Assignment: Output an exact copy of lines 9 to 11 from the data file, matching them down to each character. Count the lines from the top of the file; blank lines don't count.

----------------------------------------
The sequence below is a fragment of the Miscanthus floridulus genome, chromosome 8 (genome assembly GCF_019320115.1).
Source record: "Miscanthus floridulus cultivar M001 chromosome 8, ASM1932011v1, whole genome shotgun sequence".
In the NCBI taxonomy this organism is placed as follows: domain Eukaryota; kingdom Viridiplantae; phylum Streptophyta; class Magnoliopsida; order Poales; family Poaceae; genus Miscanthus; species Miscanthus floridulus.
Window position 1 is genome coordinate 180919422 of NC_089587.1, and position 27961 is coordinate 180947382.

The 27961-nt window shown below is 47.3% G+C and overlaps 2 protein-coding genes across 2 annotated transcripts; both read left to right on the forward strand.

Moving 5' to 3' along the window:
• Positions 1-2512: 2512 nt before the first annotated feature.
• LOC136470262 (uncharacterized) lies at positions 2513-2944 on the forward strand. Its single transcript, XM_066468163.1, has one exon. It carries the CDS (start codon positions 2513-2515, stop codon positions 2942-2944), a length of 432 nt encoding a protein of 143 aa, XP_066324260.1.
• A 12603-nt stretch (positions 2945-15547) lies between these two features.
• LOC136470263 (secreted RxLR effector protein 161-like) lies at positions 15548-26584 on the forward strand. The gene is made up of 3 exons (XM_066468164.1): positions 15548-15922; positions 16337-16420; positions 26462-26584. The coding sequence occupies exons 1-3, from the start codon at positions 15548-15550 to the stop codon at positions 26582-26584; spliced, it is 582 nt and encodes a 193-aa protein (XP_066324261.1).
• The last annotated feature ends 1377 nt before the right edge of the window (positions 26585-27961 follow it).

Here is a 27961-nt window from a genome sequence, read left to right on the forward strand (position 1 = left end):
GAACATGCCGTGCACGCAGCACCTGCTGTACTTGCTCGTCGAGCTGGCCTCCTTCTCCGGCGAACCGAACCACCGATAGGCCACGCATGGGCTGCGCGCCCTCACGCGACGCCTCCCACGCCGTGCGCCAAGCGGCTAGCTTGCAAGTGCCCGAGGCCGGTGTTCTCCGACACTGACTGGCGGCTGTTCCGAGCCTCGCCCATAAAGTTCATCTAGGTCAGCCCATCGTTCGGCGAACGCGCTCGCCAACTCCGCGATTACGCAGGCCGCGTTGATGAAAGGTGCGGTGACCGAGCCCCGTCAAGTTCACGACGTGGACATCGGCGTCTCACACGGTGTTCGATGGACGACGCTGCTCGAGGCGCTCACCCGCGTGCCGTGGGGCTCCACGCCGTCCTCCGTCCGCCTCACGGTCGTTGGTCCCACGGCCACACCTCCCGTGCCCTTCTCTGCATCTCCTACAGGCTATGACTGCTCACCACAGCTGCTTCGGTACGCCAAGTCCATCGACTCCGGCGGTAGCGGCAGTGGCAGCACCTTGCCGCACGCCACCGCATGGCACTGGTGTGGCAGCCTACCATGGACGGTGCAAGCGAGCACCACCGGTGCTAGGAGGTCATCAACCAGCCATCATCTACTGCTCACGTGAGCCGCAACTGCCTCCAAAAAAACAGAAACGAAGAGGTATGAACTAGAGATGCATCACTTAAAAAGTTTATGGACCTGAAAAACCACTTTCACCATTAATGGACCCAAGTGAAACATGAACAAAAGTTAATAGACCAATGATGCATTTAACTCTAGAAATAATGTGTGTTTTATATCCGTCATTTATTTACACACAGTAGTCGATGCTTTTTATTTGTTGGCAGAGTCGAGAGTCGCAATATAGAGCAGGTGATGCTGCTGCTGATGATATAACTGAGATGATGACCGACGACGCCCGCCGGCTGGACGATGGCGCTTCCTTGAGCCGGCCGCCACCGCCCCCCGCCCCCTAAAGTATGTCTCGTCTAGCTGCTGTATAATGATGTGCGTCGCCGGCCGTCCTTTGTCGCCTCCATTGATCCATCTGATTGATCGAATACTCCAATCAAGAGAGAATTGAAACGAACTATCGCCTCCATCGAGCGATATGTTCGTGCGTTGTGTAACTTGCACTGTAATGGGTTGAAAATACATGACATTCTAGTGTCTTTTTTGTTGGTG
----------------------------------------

• A 12603-nt stretch (positions 2945-15547) lies between these two features.
• LOC136470263 (secreted RxLR effector protein 161-like) lies at positions 15548-26584 on the forward strand. The gene is made up of 3 exons (XM_066468164.1): positions 15548-15922; positions 16337-16420; positions 26462-26584. The coding sequence occupies exons 1-3, from the start codon at positions 15548-15550 to the stop codon at positions 26582-26584; spliced, it is 582 nt and encodes a 193-aa protein (XP_066324261.1).
• The last annotated feature ends 1377 nt before the right edge of the window (positions 26585-27961 follow it).